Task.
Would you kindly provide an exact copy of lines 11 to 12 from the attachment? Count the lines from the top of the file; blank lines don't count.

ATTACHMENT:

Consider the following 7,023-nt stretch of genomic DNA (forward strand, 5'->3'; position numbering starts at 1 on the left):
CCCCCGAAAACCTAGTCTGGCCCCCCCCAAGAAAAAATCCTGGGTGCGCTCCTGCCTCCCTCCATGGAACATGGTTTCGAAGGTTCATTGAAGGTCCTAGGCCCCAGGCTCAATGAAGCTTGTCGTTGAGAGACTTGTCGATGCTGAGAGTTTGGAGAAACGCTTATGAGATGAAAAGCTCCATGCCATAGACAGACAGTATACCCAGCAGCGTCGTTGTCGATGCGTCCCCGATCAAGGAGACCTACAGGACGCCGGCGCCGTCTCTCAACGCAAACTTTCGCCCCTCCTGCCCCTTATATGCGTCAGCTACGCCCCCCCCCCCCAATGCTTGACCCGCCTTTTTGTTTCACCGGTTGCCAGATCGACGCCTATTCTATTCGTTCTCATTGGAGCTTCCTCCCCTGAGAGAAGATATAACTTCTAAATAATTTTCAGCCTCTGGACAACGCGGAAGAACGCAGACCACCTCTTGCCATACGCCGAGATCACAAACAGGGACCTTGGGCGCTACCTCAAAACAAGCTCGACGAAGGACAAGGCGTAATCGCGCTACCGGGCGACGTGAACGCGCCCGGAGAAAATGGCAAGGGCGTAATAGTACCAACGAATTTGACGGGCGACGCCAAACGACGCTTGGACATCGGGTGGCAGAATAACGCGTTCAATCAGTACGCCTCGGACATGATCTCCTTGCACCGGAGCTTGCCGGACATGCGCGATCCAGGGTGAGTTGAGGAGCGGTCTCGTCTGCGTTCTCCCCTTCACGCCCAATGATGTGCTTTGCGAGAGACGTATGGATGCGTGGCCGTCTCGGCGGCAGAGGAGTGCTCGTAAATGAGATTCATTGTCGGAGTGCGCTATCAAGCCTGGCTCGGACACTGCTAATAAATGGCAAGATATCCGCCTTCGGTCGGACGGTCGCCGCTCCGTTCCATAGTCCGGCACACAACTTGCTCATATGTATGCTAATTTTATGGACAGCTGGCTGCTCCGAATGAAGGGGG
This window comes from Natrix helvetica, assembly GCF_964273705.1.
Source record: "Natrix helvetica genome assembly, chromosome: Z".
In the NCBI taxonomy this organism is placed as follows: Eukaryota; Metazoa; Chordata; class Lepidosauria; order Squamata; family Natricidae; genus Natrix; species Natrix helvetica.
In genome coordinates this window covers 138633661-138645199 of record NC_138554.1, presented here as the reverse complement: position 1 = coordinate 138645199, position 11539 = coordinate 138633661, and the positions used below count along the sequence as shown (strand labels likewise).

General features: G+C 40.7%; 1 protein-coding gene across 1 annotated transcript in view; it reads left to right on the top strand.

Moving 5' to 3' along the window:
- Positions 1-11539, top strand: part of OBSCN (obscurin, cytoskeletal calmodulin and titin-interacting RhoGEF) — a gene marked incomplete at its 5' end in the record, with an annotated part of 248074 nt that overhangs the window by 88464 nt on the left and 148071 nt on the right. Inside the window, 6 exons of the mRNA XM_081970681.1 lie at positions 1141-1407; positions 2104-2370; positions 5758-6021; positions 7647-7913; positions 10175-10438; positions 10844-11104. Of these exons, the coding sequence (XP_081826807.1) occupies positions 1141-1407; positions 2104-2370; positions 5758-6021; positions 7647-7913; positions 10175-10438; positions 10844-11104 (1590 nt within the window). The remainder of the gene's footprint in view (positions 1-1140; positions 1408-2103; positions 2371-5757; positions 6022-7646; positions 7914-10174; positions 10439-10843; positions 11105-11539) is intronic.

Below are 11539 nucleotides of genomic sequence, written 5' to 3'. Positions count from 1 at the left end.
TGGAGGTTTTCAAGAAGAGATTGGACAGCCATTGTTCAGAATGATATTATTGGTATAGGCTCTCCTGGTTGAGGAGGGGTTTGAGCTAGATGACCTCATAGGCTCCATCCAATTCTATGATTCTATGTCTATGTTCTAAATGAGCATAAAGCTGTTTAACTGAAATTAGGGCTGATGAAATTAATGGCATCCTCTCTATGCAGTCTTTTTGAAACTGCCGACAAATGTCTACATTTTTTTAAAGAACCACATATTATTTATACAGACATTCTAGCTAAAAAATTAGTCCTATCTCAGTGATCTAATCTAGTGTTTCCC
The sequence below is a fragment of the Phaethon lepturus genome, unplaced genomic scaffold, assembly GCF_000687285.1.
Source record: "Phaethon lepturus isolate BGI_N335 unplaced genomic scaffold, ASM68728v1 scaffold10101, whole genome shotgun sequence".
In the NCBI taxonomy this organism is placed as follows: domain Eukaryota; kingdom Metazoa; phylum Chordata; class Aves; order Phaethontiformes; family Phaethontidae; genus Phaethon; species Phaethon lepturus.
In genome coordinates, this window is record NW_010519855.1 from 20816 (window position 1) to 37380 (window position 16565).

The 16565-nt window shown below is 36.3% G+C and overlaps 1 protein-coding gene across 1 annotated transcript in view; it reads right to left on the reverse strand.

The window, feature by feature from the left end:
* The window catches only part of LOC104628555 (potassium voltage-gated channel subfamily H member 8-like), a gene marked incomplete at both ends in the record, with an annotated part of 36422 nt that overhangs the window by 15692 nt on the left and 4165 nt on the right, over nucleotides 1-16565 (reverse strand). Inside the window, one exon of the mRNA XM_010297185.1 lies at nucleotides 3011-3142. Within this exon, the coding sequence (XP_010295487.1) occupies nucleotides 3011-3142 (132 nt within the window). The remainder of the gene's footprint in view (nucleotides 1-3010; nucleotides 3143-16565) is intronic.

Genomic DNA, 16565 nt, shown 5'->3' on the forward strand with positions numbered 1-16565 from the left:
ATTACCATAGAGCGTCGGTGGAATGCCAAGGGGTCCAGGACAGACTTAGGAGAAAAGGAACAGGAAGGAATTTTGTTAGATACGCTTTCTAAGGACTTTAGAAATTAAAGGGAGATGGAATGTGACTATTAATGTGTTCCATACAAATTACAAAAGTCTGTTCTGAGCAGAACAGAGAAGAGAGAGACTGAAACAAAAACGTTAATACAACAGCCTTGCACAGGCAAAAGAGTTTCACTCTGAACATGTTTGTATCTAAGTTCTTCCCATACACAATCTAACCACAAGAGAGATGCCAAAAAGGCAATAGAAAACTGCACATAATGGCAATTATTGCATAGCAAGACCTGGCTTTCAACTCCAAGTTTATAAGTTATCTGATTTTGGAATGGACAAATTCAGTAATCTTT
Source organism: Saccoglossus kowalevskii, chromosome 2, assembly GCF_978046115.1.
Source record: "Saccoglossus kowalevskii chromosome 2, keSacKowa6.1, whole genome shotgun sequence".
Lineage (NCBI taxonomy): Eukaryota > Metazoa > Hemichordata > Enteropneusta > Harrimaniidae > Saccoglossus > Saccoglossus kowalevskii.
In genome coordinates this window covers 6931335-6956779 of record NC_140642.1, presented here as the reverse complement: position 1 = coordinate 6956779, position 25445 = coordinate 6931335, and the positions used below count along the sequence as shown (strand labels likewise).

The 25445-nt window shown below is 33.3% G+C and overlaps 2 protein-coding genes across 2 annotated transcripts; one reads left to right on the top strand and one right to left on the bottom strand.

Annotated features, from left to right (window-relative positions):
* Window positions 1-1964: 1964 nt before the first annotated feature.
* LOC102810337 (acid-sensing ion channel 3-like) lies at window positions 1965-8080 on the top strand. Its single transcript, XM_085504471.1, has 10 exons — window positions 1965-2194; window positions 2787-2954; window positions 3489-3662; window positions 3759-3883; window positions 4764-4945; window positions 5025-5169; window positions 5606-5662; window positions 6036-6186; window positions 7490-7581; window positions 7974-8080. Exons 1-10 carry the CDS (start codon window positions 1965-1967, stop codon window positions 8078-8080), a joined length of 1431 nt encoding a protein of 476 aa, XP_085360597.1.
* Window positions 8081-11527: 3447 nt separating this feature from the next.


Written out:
TGGAGGTTTTCAAGAAGAGATTGGACAGCCATTGTTCAGAATGATATTATTGGTATAGGCTCTCCTGGTTGAGGAGGGGTTTGAGCTAGATGACCTCATAGGCTCCATCCAATTCTATGATTCTATGTCTATGTTCTAAATGAGCATAAAGCTGTTTAACTGAAATTAGGGCTGATGAAATTAATGGCATCCTCTCTATGCAGTCTTTTTGAAACTGCCGACAAATGTCTACATTTTTTTAAAGAACCACATATTATTTATACAGACATTCTAGCTAAAAAATTAGTCCTATCTCAGTGATCTAATCTAGTGTTTCCC
The sequence below is a fragment of the Phaethon lepturus genome, unplaced genomic scaffold, assembly GCF_000687285.1.